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HIROSHIGE Japanese Woodblock Print HALL OF 33 BAYS 1857

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HIROSHIGE Japanese Woodblock Print HALL OF 33 BAYS 1857

ANDO HIROSHIGE

Hall of Thirty-Three Bays, Fukagawa

Number 69 from the series 100 Famous Views of Edo


Date: originally published 8/1857, the print for sale is a Showa era strike from recarved wood blocks
Size: oban, approx. 10.25" x 15.25" overall
Condition: Fine, no flaws
Impression: Fine, excellent registration, solid key lines, surface texture
Color: Fine, deep saturated color and good bleed through to verso
Documentation: One Hundred Famous Views of Edo Brazillier, 1986, print 69


THE HALL OF THIRTY-THREE BAYS lay under the jurisdiction of the temple of Eitaiji, to the east of its famous gardens which are depicted in another print in this series. This view from behind the elongated hall at first seems monotonous, but actually it is a skillful expression of the use to which the long rear veranda was put: it was an archery range, and Hiroshige's depiction conveys the sense of a speeding arrow. A shooting trial in fact seems to be under way here, since the heads of all the spectators in the foreground are turned to the left, watching the course of an arrow as the archer shoots from a seated position at the south end of the veranda to the right. The contestants were expected to shoot the arrows so that they stayed within the confines of the veranda, clearing the length of the building without hitting any part of it. Speed was as important as accuracy, and the all-time record was set in the early summer of 1839, when a ten-year old prodigy managed within the space of ten hours to shoot 12,015 arrows, all but 255 of which cleared the veranda -- an accuracy rate of 98 percent at the speed of one arrow every three seconds.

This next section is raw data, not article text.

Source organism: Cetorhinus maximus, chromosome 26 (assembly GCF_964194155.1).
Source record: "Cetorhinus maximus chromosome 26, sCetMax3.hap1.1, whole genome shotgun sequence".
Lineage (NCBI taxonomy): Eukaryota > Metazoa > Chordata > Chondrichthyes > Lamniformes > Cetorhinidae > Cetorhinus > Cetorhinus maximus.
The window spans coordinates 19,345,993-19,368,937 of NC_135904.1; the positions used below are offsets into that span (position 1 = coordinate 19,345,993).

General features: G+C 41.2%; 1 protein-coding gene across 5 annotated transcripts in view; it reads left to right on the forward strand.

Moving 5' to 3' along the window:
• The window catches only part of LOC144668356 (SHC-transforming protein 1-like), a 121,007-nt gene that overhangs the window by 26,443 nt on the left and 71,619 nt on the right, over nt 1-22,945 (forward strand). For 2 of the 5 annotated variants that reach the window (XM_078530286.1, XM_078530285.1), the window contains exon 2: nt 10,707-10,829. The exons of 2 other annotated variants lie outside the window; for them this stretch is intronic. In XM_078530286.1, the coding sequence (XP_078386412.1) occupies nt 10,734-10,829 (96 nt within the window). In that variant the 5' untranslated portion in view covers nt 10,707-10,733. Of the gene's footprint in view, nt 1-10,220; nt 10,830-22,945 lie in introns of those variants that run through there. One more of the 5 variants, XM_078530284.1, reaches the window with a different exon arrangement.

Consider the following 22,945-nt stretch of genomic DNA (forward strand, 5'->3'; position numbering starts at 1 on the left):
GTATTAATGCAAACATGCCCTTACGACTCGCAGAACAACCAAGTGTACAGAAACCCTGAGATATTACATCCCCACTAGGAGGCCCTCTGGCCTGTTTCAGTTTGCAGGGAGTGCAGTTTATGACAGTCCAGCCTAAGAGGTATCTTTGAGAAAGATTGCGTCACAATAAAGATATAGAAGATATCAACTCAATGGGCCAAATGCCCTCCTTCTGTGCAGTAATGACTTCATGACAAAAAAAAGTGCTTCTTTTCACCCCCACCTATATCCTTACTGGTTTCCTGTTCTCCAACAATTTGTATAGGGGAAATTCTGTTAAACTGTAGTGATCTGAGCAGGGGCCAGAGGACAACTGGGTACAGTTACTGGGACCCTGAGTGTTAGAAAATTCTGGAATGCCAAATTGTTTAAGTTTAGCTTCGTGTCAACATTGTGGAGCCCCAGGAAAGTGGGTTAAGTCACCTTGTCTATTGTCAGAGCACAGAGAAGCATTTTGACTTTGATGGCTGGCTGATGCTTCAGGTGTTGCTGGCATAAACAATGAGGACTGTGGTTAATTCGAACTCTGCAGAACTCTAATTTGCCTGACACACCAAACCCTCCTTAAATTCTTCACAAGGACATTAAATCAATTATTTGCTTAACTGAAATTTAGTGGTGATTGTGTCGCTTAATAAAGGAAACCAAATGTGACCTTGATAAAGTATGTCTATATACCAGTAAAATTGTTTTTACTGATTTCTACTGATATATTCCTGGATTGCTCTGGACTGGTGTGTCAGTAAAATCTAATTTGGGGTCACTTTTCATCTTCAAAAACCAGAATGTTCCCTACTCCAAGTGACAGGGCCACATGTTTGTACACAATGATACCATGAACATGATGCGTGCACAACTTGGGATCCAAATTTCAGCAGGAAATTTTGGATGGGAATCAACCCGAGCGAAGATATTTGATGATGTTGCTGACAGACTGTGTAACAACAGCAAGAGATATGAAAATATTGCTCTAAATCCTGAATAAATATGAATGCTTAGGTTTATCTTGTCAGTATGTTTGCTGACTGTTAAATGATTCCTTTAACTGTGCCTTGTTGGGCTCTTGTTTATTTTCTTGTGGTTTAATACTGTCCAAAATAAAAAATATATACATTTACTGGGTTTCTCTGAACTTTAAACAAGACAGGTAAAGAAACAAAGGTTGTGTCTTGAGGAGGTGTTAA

The origin of the Hall of Thirty-Three Bays is a revealing commentary on Edo culture. The structure was built in 1642 as a replica of a famous building of the same name in Kyoto, which had been constructed in the twelfth century to house a spectacular array of 1,001 images of Kannon, a testament to the piety of the Heian aristocracy. In the Edo version, however, the religious motive was purely secondary; the real concern was to replicate the medieval custom of using the rear veranda as an archery range.

It was not a pious aristocrat, then, but an archery master of Edo who proposed the building to the bakufu as a way of encouraging the martial arts. In its length of almost 400 feet, the Edo replica was equal to the Kyoto original, but it was less than half the width and housed only a single Thousand-Armed Kannon image. What was the back of the Kyoto structure became, in effect, the front in Edo -- although, as we see in this print, the front apparently was put to good use for tea stalls and occasional worship.

At first, the hall was located in the Asakusa area (in what is now Matsugaya-cho). In 1644, two years after the building was constructed, the legal title to it  passed from the archer who had planned it, to the lumber supplier whom the archer could not afford to pay. When the hall burned down in 1698, the new owner decided to rebuild it adjacent to his own lumberyard in the Kiba area of Fukagawa. In the background of this view may be seen one of the many ponds to the east where lumber was stored.

With the persecution of Buddhists and the abolition of the samurai class in the wake of the Meiji Restoration, the Hall of Thirty-Three Bays became suddenly unwanted. It was torn down in 1972, eventually making more space for the lumber merchants.  -- Henry D. Smith II

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